Assuring income security in old age: views of the Mongolian elderly

Assuring income security in old age: views of the Mongolian elderly

Mongolian social pension system works well but needs changes to be sustainable

The proportion of older persons in Mongolia (those aged 60 years and over) is currently estimated at less than 7 per, but this is expected to increase to nearly 25 per cent by 2050. This trend is due to declining levels of fertility and improvements in life expectancy and survival rates to older ages.

Mongolia has relatively developed social pensions system and welfare schemes. However, liberalisation of the economy coupled with unprecedented increases in the older population, have added pressure on the social pensions system. This report presents the findings of an  assessment of the impact of social pensions.

The study concludes that older persons feel they are better off than they would have been without a social pension.  An income of their own enhances their self esteem, enables them to buy basic necessities and participate in social activities. Also, in many cases, they are able to contribute to the household income, particularly towards the education costs of their grandchildren.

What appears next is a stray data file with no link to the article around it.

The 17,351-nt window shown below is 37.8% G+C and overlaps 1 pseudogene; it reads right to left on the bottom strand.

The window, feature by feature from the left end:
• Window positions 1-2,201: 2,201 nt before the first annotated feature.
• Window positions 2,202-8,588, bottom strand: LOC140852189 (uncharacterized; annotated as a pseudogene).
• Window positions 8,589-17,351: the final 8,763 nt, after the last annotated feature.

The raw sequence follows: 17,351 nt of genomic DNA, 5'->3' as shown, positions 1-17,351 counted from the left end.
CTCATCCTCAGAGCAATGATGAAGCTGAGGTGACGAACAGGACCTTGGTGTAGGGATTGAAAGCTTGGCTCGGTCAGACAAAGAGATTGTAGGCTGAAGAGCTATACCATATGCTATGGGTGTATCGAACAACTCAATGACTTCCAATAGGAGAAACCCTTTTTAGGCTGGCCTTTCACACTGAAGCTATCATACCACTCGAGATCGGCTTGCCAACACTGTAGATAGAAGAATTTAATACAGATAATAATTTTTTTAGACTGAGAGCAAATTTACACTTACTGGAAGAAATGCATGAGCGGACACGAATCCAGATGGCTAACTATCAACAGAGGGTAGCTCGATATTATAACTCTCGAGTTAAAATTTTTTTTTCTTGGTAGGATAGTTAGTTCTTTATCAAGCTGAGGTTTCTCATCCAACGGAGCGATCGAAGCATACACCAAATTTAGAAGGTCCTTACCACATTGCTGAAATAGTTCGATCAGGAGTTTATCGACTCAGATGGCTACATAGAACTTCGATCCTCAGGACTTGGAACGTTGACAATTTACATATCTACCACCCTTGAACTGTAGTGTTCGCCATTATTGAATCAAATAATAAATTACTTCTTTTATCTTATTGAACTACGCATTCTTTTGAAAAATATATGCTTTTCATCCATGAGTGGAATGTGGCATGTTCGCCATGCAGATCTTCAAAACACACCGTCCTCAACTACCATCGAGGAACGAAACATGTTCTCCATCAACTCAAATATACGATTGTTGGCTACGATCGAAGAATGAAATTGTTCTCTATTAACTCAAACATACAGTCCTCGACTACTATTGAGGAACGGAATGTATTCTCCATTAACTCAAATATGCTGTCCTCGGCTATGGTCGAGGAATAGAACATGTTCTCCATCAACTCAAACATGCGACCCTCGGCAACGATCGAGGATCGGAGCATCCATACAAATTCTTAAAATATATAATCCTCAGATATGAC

The authors argue that although Mongolia’s social pensions and welfare system for older persons is relatively better than those of most less developed countries, there remains room for  improvement.

Main suggestions on contributory pensions, resulting from interviews and focus group discussion:

  • the amount paid under contributory pensions should be increased or at least adjusted periodically for inflation and depreciation of the Mongolian tugrug
  • public advocacy activities on the methodology of calculating the amount of the contributory pension should be conducted to make calculation easily understandable by the elderly
  • variations in the pension amounts, discriminating against the “victims” of transition should at least be minimised, if not completely eliminated
  • the retirement age (currently 60 for males and 55 for females) should be raised in view of  improving life expectancy and increasing capability of older persons to continue working
The recommendations on social pensions and other social welfare schemes:
  • the eligibility conditions for social pensions as well as other forms of social assistance should be revised to ensure that a number of deserving older persons currently left out are also covered
  • the amount of social pensions needs to be increased and periodically adjusted for changes in the cost of living
  • bureaucratic procedures should be streamlined in determining eligibility as well as in the
    disbursement of the social pension
  • all older people should enjoy opportunities to get service at resorts at discounted rates and be given monetary assistance for fuel on an equal base. Such types of assistance should not be restricted to once a year but their frequency should be based on need
  • government should consider providing housing to older people with no housing
This Report is the outcome of the joint efforts of the UNFPA Asia and the Pacific Regional Office (APRO) in Bangkok and the UNFPA Country Office in Mongolia.